review | Trap Gold – The Chooser album

Last week, we published album reviews by a couple of our summer interns. Janelle Gleason reviewed indie-rock group A Lull‘s Confetti, and Sharon Kim reviewed Cloud Control’s Bliss Release. After the jump is Lauren Espina’s review of Trap Gold‘s The Chooser EP.


I hate to make generalizations, but the music scene in the Los Angeles suburb I grew up in was not what I would call, in any way, alternative. It was catchy, fun and very easy to listen to. Of course I attended my fair share of A New Found Glory shows and drove around blasting Ja Rule and Nelly on the radio. What can I say? It was the early 2000s in “the valley.” It wasn’t long before all the emo, ringtone rap and tween pop had me pining for something with a rawer taste and sharper edges. I’m talking about real rock music. The Velvet Underground, The Who and The Stooges are prime examples of rock that are all, sadly, now in the past. However, like The White Stripes, The Hives and Yeah Yeah Yeahs, San Diego’s Trap Gold gives me further validation that real, hard-hitting rock music with bad-ass vocals is not a luxury of the past. The four-piece band has all the grain and filth that I look for in a garage rock band.

The Chooser EP album cover. Album cover art by Andrew McGranahan.


On Trap Gold’s 2011 summer release, The Chooser EP, the band brings its collective calm to the lo-fi and psychedelic sounds of the 1960s. The EP features two songs from the band’s first self-titled EP released in December 2010, both of which demonstrate a refinement in delivery and confidence. Compared to the first recording, the opening track on The Chooser, “Miss Miss,” successfully teases listeners with a deeper, synthesized opener by bassist Chase Elliott, and is slowly built up by the steady drums of Mikey Turi. By the time the track is finally realized by Ryan Bohan’s full guitar riffs, I’m dying to hear Kelly Sullivan and Turi’s burning voices. The song continues to simmer with its lyrics, capturing the addictive and precarious business of the opposite sex. Sullivan and Turi’s irate assertions that “These tight fists make me wish you don’t exist I’ll never do it again/ You got me howling you got me growling, miss miss/ You got me crawling you got me feeling so sick,” drip with both resentment and longing.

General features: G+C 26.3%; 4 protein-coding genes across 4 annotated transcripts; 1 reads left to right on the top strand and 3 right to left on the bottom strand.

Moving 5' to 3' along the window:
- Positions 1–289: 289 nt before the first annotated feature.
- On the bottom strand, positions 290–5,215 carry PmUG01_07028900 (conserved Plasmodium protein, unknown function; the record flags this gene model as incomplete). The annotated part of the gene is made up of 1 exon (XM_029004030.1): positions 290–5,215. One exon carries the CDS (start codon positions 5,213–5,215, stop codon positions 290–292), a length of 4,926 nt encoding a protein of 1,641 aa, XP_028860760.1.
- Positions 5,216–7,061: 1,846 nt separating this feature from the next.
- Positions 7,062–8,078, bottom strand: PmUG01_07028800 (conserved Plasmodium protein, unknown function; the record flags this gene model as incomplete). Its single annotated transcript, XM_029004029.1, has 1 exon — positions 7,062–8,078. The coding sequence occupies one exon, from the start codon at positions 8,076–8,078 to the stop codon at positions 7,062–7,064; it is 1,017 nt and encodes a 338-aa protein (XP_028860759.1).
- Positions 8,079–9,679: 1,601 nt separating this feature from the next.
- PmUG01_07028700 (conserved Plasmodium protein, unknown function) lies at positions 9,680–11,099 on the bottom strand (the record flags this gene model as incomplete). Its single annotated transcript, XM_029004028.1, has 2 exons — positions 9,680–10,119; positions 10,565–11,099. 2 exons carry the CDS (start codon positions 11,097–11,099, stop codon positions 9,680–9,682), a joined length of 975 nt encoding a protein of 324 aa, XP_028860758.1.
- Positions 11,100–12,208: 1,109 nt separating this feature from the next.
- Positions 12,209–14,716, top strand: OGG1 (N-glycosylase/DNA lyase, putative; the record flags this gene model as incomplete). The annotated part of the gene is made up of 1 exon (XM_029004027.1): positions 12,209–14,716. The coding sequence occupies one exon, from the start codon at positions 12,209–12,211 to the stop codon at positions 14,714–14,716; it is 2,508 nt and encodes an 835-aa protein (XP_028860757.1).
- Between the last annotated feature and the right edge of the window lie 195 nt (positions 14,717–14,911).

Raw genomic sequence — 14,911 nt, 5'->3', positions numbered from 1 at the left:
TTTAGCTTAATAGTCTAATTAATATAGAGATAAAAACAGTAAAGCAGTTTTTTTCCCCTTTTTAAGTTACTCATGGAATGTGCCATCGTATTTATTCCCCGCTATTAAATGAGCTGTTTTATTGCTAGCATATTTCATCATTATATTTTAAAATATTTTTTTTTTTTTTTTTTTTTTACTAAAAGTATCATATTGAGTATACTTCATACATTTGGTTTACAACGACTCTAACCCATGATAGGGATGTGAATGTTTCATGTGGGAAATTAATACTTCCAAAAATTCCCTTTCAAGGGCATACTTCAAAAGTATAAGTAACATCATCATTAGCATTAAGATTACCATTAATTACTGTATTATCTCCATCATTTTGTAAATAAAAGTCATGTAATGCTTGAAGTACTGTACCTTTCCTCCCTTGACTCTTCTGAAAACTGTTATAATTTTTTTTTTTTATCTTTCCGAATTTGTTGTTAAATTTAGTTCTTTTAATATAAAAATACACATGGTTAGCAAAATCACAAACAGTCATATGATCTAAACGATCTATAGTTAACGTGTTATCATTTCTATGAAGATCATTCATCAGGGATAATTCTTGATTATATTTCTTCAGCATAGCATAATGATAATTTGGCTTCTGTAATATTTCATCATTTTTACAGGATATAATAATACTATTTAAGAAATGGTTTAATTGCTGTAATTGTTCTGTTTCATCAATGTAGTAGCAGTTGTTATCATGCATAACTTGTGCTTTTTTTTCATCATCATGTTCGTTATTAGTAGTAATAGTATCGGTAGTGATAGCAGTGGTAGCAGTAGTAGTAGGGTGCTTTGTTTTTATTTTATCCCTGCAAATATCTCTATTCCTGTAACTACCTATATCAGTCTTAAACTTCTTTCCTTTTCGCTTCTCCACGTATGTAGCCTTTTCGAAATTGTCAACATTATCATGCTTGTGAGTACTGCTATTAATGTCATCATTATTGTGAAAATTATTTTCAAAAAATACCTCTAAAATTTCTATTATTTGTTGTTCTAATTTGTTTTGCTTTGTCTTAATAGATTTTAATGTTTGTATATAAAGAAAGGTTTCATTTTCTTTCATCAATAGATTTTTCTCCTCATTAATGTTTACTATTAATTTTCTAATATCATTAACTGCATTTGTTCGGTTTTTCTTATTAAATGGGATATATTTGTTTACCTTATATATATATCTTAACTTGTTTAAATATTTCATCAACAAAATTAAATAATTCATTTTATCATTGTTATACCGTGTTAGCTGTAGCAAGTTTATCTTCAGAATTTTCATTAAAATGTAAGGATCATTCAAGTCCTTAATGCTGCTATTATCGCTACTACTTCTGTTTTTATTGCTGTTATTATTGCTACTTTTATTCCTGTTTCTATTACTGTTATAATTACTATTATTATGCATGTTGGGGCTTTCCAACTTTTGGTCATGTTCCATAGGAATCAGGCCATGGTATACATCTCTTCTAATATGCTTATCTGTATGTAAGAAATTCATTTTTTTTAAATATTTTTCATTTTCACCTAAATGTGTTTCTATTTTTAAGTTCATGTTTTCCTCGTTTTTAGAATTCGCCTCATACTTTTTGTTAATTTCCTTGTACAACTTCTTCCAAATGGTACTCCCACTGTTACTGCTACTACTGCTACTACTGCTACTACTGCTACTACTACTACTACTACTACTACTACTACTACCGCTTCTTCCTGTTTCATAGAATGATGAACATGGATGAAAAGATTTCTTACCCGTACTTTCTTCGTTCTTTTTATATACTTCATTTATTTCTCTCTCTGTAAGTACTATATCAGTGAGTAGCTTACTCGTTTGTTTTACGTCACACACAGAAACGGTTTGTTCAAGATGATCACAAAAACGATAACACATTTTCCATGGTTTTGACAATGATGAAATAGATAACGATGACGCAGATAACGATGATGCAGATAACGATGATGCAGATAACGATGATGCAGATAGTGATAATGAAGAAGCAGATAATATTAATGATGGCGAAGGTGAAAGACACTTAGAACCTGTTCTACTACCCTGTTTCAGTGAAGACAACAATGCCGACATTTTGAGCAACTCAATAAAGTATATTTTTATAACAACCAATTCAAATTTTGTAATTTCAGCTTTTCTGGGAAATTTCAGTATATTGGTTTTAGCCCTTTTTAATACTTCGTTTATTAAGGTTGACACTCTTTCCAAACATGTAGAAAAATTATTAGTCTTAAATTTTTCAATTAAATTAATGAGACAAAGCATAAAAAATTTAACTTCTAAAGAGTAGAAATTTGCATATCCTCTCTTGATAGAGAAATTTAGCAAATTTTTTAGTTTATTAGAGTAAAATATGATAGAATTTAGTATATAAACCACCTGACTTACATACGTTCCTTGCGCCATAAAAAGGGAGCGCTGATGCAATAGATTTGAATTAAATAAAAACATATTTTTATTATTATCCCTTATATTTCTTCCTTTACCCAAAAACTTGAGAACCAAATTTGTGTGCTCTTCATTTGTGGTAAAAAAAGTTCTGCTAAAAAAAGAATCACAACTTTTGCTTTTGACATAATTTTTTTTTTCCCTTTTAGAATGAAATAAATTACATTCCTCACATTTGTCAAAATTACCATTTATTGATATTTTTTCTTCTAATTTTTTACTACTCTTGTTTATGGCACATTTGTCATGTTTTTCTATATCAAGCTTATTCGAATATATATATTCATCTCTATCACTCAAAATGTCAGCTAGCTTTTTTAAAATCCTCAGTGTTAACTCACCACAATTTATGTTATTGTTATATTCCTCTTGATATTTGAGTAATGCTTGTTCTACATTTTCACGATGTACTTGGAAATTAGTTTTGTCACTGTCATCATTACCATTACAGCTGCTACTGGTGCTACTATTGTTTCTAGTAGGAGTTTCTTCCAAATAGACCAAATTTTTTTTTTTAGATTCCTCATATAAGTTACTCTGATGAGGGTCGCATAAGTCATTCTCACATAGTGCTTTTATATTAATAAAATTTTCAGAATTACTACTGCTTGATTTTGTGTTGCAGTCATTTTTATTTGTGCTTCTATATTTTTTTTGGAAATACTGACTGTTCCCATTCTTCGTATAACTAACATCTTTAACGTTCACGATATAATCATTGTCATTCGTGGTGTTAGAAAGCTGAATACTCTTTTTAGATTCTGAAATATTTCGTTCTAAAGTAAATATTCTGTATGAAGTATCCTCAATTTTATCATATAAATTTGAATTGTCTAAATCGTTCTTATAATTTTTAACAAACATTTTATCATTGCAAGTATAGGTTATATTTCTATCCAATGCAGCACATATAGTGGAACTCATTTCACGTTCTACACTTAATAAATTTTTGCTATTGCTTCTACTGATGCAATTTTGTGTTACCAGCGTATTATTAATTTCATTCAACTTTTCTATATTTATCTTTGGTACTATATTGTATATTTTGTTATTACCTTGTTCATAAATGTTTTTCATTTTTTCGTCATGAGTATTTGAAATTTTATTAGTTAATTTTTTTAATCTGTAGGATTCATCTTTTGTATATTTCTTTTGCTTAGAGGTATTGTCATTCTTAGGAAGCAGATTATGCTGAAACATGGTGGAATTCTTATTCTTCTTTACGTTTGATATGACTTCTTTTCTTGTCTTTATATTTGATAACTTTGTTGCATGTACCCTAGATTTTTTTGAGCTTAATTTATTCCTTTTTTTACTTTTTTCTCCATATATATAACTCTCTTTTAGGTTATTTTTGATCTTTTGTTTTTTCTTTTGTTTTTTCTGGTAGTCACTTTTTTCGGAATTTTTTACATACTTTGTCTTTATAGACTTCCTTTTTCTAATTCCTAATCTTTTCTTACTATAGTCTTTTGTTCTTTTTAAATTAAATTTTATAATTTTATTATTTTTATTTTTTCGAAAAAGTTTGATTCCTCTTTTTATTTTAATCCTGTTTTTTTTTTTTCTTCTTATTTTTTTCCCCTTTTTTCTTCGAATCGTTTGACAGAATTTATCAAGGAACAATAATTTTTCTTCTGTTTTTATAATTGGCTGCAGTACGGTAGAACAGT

The title track is less psychedelic and more upbeat than Trap Gold’s previous work. The rhythm guitar from Bohan and the intervals of “Oh oh oh oh’s” would make the song “The Chooser” almost comparable to surf rock if not for Turi’s deep and gaudy solo vocals. This balance of doo-wop and rock n’ roll is what makes bands like Trap Gold seem lost in time. The poppy melodies are a quick and welcomed change from the first track’s reverberations. Turi’s lyrics are at their most playful here, particularly the opening “Remember when I was a child, nothing was cool just to skate or die/ We partied hard, cause the living was easy.” They also mirror Turi’s own experiences with accepting (“you can’t be the chooser”) and living with a very debilitating spinal condition (“you just run and run and run ’til it feels alright so you don’t stay home like a fucking loser”). This track is also my favorite display of Turi’s “suicide” drum set, made up of only three pieces. Without any previous drumming experience, he created his set only one summer prior to THE CHOOSER by asking friends for spare parts.

While Turi and Bohan write 95% of the band’s music, the last two tracks on The Chooser play off of the strengths of the bass and the unassuming approach of Sullivan. The third track, “Hey Boy (use your big words),” has a wicked bass line that keeps this guitar-heavy song fluid, while Sullivan’s harmonies on the last track, “Trick,” are measured by a modest sexiness and toughen up the vocal performance as a whole. The Chooser is a solid effort and a promising indication that this band has only begun to make its mark.

If you haven’t heard of Trap Gold yet, keep an ear pointed south toward San Diego and Los Angeles, where the band has been playing shows with The Vacant Lots. Trap Gold won’t disappoint garage rock enthusiasts, not to mention it is the only band I’m aware of that boasts professional tambourine playing. Download their new EP, The Chooser, from Bandcamp.



Trap Gold Official Facebook

Trap Gold Official MySpace

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